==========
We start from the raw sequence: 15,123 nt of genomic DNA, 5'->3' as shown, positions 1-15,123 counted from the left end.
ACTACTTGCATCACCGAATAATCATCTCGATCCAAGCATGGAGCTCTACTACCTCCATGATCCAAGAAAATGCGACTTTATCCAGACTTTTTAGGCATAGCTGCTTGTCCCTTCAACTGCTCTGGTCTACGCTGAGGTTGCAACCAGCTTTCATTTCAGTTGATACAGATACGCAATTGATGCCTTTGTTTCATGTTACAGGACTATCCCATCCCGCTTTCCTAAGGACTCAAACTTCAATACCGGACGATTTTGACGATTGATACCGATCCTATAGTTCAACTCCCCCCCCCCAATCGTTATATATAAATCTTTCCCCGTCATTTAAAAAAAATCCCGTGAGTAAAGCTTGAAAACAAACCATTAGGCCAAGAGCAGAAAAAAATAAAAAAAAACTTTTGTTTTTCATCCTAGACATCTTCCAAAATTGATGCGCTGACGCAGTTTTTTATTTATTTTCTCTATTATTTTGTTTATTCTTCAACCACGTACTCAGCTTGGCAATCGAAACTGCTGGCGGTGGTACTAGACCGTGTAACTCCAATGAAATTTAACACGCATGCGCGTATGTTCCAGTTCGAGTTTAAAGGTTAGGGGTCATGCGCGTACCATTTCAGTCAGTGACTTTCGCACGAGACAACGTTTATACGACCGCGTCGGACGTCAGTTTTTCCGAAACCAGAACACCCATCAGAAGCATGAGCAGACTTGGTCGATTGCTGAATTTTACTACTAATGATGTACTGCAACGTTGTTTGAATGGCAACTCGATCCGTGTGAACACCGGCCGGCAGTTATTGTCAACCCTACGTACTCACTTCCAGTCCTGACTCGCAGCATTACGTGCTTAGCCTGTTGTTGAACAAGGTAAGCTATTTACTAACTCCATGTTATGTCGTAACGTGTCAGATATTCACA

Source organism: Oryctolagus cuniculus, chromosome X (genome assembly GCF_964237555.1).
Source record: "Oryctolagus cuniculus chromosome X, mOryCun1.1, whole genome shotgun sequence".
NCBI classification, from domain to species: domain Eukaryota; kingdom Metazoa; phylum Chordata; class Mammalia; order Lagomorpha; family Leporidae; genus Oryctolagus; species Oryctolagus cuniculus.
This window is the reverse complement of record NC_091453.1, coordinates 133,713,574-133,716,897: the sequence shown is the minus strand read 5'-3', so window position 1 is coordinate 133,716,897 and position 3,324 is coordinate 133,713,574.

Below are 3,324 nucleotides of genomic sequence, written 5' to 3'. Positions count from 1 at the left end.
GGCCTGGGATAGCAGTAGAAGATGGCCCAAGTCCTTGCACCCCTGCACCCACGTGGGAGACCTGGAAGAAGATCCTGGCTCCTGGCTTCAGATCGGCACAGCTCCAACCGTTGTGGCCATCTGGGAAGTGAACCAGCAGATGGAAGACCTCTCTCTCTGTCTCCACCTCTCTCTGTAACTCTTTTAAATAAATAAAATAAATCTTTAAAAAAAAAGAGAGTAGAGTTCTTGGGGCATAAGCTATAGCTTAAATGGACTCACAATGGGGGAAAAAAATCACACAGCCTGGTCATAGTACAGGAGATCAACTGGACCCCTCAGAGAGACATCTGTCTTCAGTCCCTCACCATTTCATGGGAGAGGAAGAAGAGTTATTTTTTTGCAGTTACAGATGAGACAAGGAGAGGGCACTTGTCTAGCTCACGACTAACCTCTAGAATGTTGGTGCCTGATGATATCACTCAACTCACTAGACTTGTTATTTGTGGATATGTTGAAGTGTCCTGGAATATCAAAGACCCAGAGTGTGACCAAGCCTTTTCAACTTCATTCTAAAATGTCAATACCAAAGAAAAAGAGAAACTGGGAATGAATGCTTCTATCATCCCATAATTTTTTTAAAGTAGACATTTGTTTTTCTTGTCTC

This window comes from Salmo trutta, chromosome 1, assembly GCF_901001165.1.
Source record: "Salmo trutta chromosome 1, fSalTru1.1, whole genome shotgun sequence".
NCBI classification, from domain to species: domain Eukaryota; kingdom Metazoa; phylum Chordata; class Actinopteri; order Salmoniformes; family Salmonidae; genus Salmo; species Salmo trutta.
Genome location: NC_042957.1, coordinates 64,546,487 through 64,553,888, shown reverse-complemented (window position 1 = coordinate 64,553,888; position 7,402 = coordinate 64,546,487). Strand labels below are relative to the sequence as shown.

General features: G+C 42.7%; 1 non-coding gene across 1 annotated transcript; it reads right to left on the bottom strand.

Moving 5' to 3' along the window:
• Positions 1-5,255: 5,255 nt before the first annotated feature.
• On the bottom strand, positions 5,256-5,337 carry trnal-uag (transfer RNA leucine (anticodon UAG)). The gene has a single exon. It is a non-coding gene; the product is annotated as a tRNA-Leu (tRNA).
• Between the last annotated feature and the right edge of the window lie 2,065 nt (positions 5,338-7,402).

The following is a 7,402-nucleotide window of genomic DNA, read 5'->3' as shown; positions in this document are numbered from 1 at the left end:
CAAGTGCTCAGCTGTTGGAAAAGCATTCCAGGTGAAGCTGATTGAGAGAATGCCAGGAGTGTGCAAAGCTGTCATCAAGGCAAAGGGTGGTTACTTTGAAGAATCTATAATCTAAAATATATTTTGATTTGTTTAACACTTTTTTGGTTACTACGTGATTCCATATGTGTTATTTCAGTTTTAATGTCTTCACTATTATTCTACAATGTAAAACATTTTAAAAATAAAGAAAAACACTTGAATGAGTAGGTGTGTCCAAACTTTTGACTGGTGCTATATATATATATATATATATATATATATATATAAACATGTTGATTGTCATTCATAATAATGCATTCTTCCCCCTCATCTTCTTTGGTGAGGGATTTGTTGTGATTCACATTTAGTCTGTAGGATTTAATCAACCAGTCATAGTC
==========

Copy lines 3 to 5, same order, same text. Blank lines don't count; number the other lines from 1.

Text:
Source organism: Oryctolagus cuniculus, chromosome X (genome assembly GCF_964237555.1).
Source record: "Oryctolagus cuniculus chromosome X, mOryCun1.1, whole genome shotgun sequence".
NCBI classification, from domain to species: domain Eukaryota; kingdom Metazoa; phylum Chordata; class Mammalia; order Lagomorpha; family Leporidae; genus Oryctolagus; species Oryctolagus cuniculus.